The Korea Economic Research Institute warned that people born after 1990 may not receive national pension at all unless the scheme is reformed.
The institute affiliated with the Federation of Korean Industries raised the need for the reform of the system on the grounds of its analysis of data compiled by the Organization for Economic Cooperation and Development and Statistics Korea.
The nation’s elderly poverty ratio reached 40.4 percent in 2020. The figure is the highest among the 37 OECD members it researched and 2.8 times as high as 14.4 percent, the average for the G5 advanced economies -- the US, Japan, the UK, France and Germany.
Worse still, Korea’s population is aging rapidly. The share of the population aged 65 and older is expected to surge from the current 17.3 percent to 37.0 percent in 2045, surpassing the world’s No. 1, Japan, with 36.8 percent.
The problem is that reform of public pension systems created to guarantee income security for the elderly is sluggish, while societal aging and elderly poverty is getting increasingly serious.
Korea’s national pension system is structured in a way that means its funds will be depleted faster than those of the G5.
Contributions by both employees and employers in terms of the percentage of monthly income is 9.0 percent, much less than in some other wealthy countries.
Nevertheless, payment from the national pension starts at age 62, earlier than 65 to 67 for the G5. Korea is scheduled to raise the age to 65 from 2033, but G5 are set to raise it to 67 or 68 after 2027.
Employees need to pay into the national pension for at least 20 years to get a decent amount of pension, about 10 years shorter than the G5 average of 31.6 years.
If the national pension scheme is maintained as is, it is forecast to go into deficit in 2039 and be depleted in 2055. In 2055, those born in 1990 will reach 65, the age when they can begin to claim pension benefits, but the pension fund will have dried up.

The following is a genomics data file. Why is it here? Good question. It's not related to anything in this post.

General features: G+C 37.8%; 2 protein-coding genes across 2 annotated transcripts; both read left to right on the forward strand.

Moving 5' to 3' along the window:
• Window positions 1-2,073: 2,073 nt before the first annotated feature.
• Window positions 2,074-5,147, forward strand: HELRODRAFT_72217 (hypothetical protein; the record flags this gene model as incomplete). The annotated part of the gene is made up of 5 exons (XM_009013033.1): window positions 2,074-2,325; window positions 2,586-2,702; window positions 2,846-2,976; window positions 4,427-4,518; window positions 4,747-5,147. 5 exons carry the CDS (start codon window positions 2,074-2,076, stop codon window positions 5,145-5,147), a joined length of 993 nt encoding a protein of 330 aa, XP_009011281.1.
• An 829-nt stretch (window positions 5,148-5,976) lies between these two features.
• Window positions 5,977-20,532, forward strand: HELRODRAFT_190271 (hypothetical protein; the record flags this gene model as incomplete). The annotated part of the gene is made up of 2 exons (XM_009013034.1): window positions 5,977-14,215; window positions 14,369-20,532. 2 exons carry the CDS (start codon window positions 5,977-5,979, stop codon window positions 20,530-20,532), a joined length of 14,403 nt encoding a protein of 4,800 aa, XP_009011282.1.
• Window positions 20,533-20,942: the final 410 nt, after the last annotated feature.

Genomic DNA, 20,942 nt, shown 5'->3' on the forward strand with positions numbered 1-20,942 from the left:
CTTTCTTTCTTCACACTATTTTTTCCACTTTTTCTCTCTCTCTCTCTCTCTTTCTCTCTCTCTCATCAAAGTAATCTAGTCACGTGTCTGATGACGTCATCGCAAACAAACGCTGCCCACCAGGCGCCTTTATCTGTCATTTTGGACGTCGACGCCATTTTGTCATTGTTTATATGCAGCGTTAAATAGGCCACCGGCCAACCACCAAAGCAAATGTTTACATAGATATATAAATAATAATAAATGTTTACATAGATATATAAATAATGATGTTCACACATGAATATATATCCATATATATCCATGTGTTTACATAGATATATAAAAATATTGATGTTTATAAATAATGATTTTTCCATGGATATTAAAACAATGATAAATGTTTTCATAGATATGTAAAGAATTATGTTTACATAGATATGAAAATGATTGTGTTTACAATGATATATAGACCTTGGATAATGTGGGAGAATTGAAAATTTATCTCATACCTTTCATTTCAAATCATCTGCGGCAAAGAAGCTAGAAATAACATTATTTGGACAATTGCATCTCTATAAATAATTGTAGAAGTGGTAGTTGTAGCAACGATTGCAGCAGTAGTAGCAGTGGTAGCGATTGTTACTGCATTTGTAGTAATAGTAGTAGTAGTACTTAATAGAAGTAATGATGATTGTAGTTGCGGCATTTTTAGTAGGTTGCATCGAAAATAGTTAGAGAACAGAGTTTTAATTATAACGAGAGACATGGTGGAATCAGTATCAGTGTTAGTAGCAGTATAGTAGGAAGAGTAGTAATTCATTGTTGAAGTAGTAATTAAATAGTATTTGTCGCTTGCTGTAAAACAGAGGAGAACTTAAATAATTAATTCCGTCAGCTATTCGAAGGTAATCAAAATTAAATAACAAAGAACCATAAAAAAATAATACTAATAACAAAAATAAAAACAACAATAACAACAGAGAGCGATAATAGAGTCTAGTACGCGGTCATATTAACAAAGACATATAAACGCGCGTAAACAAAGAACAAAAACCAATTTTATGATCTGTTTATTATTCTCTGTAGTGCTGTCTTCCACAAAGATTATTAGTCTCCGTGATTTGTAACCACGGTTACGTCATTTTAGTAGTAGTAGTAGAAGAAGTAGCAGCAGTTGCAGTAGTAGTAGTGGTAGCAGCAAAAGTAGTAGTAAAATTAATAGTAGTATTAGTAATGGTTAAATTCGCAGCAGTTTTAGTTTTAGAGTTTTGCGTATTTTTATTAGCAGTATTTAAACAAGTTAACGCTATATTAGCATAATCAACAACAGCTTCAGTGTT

This is shocking for those in their 20s and 30s who have contributed part of their incomes to the national pension scheme each month.
If the government plans to keep paying the national pension to them and their subsequent generations, their contributions must be increased, the pensionable age raised, or pension payouts reduced.
To make matters worse, pension funds for government employees and service members are expected to run a deficit of 61 trillion won ($51.1 billion) and 33 trillion won, respectively, over 10 years from 2021 to 2030. The deficits are replenished with tax. People have triple burdens of filling up pension funds for government employees and soldiers as well as contributing to the national pension fund.
Despite the situation, the administration under President Moon Jae-in has avoided revamping the national pension scheme. Rather, it increased the number of government employees by 110,000.
The administration drew up several reform scenarios and handed them over to the National Assembly, requesting it make a choice. Then the administration sat on its hands even as discussions made little progress in the Assembly.
Measures to replenish the pension fund are unpopular, but they are unavoidable. It is a political hot potato, but it is irresponsible to carry over the job of reforming pension schemes to the next government.
Presidential candidates are irresponsible, too. They seldom touch on pension reform because they do not want to lose votes. On the contrary, they are trumpeting populist pledges that may cost trillions or tens of trillions of won.
It is painful to contribute more and receive less or later, but pension reform must not be delayed any longer.
By Korea Herald (firstname.lastname@example.org